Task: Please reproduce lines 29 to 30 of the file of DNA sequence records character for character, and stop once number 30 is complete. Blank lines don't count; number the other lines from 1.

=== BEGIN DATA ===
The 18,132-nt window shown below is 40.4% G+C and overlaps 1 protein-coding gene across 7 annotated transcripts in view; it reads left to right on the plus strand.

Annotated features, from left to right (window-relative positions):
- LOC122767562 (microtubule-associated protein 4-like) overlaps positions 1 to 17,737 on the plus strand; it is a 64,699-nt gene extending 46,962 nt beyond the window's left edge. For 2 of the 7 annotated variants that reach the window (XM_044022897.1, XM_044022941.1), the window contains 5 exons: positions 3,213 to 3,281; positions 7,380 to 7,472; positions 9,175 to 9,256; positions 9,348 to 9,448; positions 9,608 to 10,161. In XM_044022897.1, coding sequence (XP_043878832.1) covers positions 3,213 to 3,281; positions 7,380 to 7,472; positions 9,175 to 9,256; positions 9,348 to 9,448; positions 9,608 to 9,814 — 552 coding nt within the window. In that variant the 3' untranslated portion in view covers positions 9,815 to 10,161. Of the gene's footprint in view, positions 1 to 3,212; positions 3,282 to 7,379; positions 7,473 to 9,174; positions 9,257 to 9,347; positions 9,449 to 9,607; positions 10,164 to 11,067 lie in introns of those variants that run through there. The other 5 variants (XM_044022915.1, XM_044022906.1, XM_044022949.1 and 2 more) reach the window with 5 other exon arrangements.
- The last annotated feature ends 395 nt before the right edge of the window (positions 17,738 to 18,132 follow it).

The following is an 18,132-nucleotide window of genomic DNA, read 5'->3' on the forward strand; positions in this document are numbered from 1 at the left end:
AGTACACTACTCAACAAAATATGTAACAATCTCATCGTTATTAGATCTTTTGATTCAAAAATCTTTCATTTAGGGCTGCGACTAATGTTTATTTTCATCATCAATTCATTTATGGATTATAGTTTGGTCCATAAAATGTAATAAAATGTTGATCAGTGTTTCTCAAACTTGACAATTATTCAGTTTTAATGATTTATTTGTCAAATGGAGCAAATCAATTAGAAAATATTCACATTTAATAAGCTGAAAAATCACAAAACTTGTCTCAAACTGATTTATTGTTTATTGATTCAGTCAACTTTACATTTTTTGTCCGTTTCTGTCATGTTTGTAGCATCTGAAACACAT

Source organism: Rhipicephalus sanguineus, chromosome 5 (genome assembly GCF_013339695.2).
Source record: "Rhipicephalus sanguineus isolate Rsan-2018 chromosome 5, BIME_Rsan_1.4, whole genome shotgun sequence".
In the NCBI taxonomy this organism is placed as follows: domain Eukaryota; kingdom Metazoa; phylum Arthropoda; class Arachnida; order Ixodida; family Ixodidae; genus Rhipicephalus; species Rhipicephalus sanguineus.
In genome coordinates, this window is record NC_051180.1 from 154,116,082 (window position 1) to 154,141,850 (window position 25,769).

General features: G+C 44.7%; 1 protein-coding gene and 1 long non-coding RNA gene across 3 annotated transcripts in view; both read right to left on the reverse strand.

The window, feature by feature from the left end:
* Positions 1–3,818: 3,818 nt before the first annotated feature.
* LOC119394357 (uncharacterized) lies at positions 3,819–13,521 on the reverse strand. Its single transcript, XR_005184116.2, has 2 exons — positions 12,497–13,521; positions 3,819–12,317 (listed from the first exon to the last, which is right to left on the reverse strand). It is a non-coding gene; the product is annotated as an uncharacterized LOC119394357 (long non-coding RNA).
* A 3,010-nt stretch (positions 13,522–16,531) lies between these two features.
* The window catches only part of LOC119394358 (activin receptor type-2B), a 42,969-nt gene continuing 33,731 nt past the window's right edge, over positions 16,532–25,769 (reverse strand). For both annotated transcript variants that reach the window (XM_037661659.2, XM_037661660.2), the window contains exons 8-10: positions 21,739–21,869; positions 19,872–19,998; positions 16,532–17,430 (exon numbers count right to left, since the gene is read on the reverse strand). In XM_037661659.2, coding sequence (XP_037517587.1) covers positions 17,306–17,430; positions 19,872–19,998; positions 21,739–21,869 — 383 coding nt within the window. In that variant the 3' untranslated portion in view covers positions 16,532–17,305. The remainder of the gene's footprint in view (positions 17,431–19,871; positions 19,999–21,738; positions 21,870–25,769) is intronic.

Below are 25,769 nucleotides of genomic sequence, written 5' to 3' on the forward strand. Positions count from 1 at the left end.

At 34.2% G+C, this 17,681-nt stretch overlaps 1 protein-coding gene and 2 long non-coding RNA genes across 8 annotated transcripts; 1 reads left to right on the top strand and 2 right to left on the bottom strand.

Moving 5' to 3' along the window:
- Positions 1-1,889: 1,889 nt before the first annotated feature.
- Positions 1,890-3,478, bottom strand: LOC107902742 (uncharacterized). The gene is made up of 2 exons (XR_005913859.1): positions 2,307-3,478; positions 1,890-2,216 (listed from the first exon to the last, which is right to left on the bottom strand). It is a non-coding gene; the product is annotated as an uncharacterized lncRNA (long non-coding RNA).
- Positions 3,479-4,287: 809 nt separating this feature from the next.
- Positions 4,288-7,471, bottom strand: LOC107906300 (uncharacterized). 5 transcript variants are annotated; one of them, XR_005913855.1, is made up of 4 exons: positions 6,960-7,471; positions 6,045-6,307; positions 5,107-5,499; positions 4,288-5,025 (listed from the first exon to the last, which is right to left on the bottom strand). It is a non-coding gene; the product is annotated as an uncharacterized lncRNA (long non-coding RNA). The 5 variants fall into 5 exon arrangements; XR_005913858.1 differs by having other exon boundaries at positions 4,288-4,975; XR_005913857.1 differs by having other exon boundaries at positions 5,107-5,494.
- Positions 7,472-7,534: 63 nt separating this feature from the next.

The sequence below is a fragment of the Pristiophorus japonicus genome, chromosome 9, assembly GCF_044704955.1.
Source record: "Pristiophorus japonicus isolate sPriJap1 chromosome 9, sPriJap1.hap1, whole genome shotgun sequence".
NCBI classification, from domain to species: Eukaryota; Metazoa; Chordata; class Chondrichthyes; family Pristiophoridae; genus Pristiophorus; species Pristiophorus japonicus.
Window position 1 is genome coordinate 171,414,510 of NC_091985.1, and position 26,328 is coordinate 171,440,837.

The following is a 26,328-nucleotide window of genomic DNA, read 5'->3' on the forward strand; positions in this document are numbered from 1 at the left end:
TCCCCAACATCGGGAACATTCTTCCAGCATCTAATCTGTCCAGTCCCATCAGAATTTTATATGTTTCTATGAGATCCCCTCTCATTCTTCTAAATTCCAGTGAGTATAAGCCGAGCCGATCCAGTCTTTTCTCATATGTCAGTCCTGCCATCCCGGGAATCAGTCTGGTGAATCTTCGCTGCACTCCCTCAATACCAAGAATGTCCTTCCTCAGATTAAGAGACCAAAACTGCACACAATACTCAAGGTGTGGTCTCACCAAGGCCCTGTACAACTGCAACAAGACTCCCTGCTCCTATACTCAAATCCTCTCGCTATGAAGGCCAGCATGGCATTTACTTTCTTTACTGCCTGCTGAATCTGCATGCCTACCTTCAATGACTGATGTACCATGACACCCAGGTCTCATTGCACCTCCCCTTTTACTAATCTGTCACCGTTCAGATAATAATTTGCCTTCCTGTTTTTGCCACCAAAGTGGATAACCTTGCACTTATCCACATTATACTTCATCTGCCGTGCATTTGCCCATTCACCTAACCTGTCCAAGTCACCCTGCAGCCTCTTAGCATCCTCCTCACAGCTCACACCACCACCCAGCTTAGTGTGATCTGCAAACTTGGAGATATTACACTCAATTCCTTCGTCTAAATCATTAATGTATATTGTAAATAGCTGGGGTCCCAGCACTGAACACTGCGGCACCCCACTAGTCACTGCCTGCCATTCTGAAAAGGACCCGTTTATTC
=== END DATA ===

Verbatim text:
The following is a 26,328-nucleotide window of genomic DNA, read 5'->3' on the forward strand; positions in this document are numbered from 1 at the left end:
TCCCCAACATCGGGAACATTCTTCCAGCATCTAATCTGTCCAGTCCCATCAGAATTTTATATGTTTCTATGAGATCCCCTCTCATTCTTCTAAATTCCAGTGAGTATAAGCCGAGCCGATCCAGTCTTTTCTCATATGTCAGTCCTGCCATCCCGGGAATCAGTCTGGTGAATCTTCGCTGCACTCCCTCAATACCAAGAATGTCCTTCCTCAGATTAAGAGACCAAAACTGCACACAATACTCAAGGTGTGGTCTCACCAAGGCCCTGTACAACTGCAACAAGACTCCCTGCTCCTATACTCAAATCCTCTCGCTATGAAGGCCAGCATGGCATTTACTTTCTTTACTGCCTGCTGAATCTGCATGCCTACCTTCAATGACTGATGTACCATGACACCCAGGTCTCATTGCACCTCCCCTTTTACTAATCTGTCACCGTTCAGATAATAATTTGCCTTCCTGTTTTTGCCACCAAAGTGGATAACCTTGCACTTATCCACATTATACTTCATCTGCCGTGCATTTGCCCATTCACCTAACCTGTCCAAGTCACCCTGCAGCCTCTTAGCATCCTCCTCACAGCTCACACCACCACCCAGCTTAGTGTGATCTGCAAACTTGGAGATATTACACTCAATTCCTTCGTCTAAATCATTAATGTATATTGTAAATAGCTGGGGTCCCAGCACTGAACACTGCGGCACCCCACTAGTCACTGCCTGCCATTCTGAAAAGGACCCGTTTATTC